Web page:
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Sea Island [Digipak] *


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Performer Notes
  • Recording information: Manchester (2014); Mission (2014); Seattle (2014); Vancouver (2014).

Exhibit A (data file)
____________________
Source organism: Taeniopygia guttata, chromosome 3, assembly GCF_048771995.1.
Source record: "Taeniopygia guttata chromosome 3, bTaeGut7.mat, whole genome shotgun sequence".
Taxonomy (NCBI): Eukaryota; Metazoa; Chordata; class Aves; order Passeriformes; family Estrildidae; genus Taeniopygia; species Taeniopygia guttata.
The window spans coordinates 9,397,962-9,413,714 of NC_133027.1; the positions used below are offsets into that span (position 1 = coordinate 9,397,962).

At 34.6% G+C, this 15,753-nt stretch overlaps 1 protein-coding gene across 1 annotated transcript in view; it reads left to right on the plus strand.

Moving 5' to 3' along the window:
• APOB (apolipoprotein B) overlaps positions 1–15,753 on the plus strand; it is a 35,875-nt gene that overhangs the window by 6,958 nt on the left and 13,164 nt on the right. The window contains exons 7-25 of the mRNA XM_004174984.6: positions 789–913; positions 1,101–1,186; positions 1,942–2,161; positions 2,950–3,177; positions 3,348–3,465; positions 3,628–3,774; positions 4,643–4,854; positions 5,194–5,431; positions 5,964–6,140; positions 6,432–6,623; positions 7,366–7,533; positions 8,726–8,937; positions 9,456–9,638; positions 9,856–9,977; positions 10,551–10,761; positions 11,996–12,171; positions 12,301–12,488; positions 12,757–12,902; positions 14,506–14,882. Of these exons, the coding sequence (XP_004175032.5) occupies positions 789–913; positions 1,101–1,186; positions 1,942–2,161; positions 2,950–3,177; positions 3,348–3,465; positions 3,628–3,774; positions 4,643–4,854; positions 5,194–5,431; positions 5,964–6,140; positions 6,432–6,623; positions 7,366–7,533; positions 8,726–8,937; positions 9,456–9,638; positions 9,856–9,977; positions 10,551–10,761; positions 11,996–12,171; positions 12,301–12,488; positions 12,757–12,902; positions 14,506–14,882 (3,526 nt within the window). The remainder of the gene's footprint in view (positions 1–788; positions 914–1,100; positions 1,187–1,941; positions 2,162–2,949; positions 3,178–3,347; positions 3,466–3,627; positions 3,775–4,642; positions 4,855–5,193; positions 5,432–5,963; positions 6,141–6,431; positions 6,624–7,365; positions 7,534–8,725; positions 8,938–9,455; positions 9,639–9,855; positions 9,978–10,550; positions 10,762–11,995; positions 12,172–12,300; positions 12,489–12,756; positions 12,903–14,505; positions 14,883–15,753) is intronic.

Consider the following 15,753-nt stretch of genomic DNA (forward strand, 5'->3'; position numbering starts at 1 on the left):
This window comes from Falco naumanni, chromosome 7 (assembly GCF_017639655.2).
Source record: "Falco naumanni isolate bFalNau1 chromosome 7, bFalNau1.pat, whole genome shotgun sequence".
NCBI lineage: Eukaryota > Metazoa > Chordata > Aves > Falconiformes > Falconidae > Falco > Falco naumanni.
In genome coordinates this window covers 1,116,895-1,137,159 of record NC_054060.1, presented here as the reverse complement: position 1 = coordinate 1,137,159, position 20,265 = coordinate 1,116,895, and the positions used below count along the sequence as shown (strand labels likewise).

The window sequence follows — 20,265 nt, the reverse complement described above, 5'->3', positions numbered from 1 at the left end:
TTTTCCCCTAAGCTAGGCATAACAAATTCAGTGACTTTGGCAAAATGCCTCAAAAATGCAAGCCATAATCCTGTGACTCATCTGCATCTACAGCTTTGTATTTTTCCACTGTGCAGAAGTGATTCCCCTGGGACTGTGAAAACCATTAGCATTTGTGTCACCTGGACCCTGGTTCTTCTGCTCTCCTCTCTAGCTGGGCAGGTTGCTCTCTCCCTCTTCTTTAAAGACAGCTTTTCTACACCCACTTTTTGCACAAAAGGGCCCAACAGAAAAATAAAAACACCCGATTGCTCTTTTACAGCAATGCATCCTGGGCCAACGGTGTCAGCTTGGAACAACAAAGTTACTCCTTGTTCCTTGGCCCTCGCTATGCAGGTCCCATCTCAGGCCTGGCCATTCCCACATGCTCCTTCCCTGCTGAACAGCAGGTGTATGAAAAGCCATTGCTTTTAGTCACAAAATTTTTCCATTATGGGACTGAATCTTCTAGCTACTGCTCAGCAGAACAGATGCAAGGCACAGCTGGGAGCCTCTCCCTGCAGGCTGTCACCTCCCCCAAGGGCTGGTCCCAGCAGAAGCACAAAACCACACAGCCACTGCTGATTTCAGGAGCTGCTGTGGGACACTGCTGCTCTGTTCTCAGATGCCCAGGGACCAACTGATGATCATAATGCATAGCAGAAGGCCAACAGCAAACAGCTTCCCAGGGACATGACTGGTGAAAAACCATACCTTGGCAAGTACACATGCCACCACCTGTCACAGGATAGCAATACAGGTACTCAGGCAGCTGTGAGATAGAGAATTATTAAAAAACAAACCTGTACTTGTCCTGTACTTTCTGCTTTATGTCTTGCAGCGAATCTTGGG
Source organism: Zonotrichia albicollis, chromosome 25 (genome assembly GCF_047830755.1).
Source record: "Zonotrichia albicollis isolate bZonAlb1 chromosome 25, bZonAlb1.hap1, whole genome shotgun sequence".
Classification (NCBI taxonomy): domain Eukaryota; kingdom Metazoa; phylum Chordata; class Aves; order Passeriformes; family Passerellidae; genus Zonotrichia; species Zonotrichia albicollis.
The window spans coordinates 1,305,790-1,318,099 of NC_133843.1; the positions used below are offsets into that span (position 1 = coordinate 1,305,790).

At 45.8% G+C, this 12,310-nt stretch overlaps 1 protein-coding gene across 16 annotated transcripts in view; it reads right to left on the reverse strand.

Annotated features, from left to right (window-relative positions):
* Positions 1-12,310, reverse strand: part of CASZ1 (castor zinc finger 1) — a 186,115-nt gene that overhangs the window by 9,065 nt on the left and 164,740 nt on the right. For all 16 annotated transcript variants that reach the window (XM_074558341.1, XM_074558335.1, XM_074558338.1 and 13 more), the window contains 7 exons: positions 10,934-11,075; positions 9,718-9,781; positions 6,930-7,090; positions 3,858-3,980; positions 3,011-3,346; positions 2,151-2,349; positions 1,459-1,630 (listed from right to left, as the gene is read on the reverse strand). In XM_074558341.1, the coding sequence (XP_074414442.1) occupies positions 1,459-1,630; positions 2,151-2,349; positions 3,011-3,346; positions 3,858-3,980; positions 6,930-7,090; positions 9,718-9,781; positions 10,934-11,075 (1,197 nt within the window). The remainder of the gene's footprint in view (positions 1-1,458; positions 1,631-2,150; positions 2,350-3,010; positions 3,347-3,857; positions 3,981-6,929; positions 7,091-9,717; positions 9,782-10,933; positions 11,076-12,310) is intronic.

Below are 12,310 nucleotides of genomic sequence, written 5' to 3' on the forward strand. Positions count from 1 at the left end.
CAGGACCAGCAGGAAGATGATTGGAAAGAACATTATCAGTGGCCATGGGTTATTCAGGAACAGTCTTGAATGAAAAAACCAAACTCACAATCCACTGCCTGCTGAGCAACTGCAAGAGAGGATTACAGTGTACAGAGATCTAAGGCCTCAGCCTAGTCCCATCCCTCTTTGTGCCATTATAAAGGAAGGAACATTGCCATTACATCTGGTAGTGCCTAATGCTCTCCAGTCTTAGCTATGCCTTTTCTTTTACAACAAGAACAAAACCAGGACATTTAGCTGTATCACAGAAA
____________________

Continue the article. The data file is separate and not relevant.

• Loscil's Scott Morgan operates at such a consistently high level that the cohesion between his albums makes them even more immersive. Sea Island feels like an evolution of the sounds and ideas he explored on his previous full-length, 2012's excellent Sketches from New Brighton, and the short-form releases that followed it, the piano-driven Intervalo and his split EP with the British ambient group Fieldhead. Morgan sets an introspective, dark, but not oppressive mood similar to that of Sketches with tracks like the misty "In Threes," and, as always, uses small shifts to achieve seismic results; the way "Holding Pattern" warms up its chilly, flute-like tones and electric piano is almost imperceptible from moment to moment. He explores fragmented melodies in similar fashion, shrinking them to sonar-like beeps on "Angle of Loll" and letting them flow on "Sturgeon Bank." Underscoring the connection Sea Island has to Morgan's recent work, the album features collaborations with Intervalo pianist Kelly Wyse and Fieldhead violinist Elaine Reynolds as well as returning vibraphonist Josh Lindstrom and keyboardist Jason Zumpano. Morgan's pieces allow them to shine as much as he does: album opener "Ahull" showcases Lindstrom's spiraling lines, which recall Cliff Martinez's haunting Solaris score; Reynolds' playing is subsumed into glowing tones on "Catalina 1943"; and Wyse's poignant performance on "En Masse" is a reminder of what made Intervalo so special. Another standout, "Bleeding Ink," uses Ashley Pitre's wordless vocals to add a unique intimacy as well as a respite from the album's more ominous moments. Elsewhere, Morgan employs the last vestiges of his dub techno roots to give Sea Island structure and momentum; "Sea Island Murders" begins with gasps of melody and a subtly pulsing beat that bottoms out midway through the song, like the conclusion of a chase; "Iona" takes the opposite tack, initially floating on bell-like tones before a windswept beat overtakes it. Techniques like these ensure that Sea Island's generous length offers a deep dive into Loscil's world that remains compelling from start to finish. ~ Heather Phares
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